Chapter By Chapter features me reading one chapter of the selected book at the time and reviewing it as if I were reviewing an episode of a TV show or an issue of a comic. There will be spoilers if you haven’t read to the point I have, and if you’ve read further I ask that you don’t spoil anything further into the book. Think of it as read-along book club.
We’re on the penultimate chapter, but not the penultimate installment. While the epilogue is only eight pages long the final “official” chapter is regular chapter length just like tonight’s and last week’s so I’m going to give the epilogue its own post. So we are on the second to last chapter but the third to last installment of this book’s review. Let’s see if I can stay healthy long enough to finish this without another sick leave break.
Last week our heroes learned that at least two of their rivals are traitors to the Clan, which they are really angry about but I would think also a bit relieved since it means they have an opening to kick their butts. First however I assume they need to be exposed and I’m curious to see if that happens before our big battle. A battle that better hurry up with only two chapters left.
Something interesting happens at points in the story. A new tone the narration takes, and goes into italics as I’m doing now. A bit more poetic than the usual narration, though not with rhymes or even as flowery as the term “poetic” would bring to a reader’s mind. However, the change does get noticed. One wonders…could this be passages of the Remembrance, the epic poem that the Clans both share and divert with their own tales of glory? A battle such as this would understandably go into the Remembrance given it is a Wolf Khan trying to maintain her position.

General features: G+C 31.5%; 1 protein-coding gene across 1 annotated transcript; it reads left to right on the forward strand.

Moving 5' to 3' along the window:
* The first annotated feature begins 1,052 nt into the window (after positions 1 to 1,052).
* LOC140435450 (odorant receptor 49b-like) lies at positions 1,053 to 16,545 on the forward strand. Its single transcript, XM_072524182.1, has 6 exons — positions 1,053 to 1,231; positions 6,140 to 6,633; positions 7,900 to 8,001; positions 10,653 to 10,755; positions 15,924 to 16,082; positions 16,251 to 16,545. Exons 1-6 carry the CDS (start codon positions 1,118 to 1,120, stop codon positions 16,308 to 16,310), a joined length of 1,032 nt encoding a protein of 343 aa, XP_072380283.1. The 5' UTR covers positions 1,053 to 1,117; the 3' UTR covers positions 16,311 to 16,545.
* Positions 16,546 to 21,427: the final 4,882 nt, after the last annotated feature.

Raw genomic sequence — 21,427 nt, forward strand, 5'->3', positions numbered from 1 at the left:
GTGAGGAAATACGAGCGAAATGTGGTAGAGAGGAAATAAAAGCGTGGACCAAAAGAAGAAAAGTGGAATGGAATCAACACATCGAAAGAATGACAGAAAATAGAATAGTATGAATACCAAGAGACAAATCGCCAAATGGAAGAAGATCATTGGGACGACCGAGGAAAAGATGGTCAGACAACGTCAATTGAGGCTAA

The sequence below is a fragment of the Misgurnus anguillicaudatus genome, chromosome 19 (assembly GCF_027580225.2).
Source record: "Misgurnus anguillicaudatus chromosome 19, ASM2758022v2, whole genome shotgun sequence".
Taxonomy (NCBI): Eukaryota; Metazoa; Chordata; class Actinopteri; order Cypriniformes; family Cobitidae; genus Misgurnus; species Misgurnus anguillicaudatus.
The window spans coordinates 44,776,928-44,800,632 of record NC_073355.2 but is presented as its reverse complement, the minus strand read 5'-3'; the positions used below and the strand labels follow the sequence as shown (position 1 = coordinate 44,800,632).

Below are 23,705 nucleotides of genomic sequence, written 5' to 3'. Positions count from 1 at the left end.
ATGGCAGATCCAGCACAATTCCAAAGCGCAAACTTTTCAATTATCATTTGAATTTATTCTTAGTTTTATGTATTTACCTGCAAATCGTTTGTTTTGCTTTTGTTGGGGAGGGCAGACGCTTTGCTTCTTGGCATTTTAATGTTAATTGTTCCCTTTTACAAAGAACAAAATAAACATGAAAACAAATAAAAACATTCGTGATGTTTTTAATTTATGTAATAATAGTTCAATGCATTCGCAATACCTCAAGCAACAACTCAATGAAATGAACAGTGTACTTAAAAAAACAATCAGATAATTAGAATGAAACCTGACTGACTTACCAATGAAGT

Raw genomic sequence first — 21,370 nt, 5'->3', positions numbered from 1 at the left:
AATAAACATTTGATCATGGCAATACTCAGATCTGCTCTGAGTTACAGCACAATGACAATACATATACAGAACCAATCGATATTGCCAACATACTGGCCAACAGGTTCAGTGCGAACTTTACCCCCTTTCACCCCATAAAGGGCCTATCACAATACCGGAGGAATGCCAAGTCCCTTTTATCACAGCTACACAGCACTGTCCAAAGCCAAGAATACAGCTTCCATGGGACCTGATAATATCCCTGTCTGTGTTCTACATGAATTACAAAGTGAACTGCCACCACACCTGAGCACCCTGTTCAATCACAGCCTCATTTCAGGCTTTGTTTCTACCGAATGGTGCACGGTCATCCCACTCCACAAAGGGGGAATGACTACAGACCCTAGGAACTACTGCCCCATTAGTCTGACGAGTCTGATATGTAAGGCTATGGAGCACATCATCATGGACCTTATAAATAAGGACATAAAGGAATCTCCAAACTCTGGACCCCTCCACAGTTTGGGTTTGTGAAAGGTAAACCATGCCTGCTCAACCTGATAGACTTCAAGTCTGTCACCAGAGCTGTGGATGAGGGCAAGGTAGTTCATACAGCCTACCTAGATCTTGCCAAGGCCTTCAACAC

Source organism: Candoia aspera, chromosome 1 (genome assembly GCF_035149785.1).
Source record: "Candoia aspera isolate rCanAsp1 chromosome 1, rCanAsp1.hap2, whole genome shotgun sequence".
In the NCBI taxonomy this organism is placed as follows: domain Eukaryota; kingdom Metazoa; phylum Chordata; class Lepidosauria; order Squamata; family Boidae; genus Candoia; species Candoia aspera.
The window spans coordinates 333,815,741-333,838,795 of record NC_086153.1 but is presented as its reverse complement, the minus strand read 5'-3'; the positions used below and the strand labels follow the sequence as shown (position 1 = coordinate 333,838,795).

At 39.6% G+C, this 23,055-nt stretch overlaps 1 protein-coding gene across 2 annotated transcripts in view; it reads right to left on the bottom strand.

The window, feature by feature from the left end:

At any rate we see more of the changes in Joanna thanks to her recent escapade. She’s more suspicious of Ravill, even wondering if he’s yet another spy and yet evidence makes that difficult to believe. It’s just the Wolf genes only she, Diana, and Ravill know he’s carrying, she figures. And yet she’s pulling her own shades of misdirection. She can tell Ravill is manipulating things but also that despite her growing frustration at being left out of the battle that she might benefit, even sensing that she may be the one to fight Natasha Kerensky. Whatever problems I have with this feeling like unconnected stories at least we see a change in Joanna, embracing part of Ravill’s new way even if she is disgusted by it. It’s kind of interesting and I’m not sure we have enough space left to properly explore that.
And sure enough, despite totally not admitting to it, that’s what Ravill is setting up, getting Joanna into a one-on-one fight with Kerensky, thus ruining her plan to repeat the Inner Sphere’s success here the last time the Falcons fought in the Great Gash. The jerk’s reasoning is actually sound based on Clan culture. If he beats up an old woman, even an aging Mechwarrior, nothing is gained and if she kicks his butt it looks even worse. Joanna has some honor to regain here if she secures a victory over a even and aging and disputed Khan of a rival Clan at the site of her greatest defeat and nothing of “value” (to him anyway) is lost if she loses. Basically it’s a win for him either way, but he is willing to accept that Joanna may get a victory of her own.
Part of Joanna’s deceit is to get Cholas and Castilla out of any potential situation to aid the Wolves is to get them out of their mechs, with Diana keeping an eye on them. I’m guessing they can’t prove the pair are spies and Ravill notes the bad blood between them, so that’s why she’s going this route. However, Diana is outnumbered two-to-one unless Horse is looking out for his friends without Ravill knowing. That’s the only way I see her getting out of this if the lovebirds do try to do her in.
Next time we end the battle and the main part of this book. With one last chapter and an epilogue to come this battle better end soon.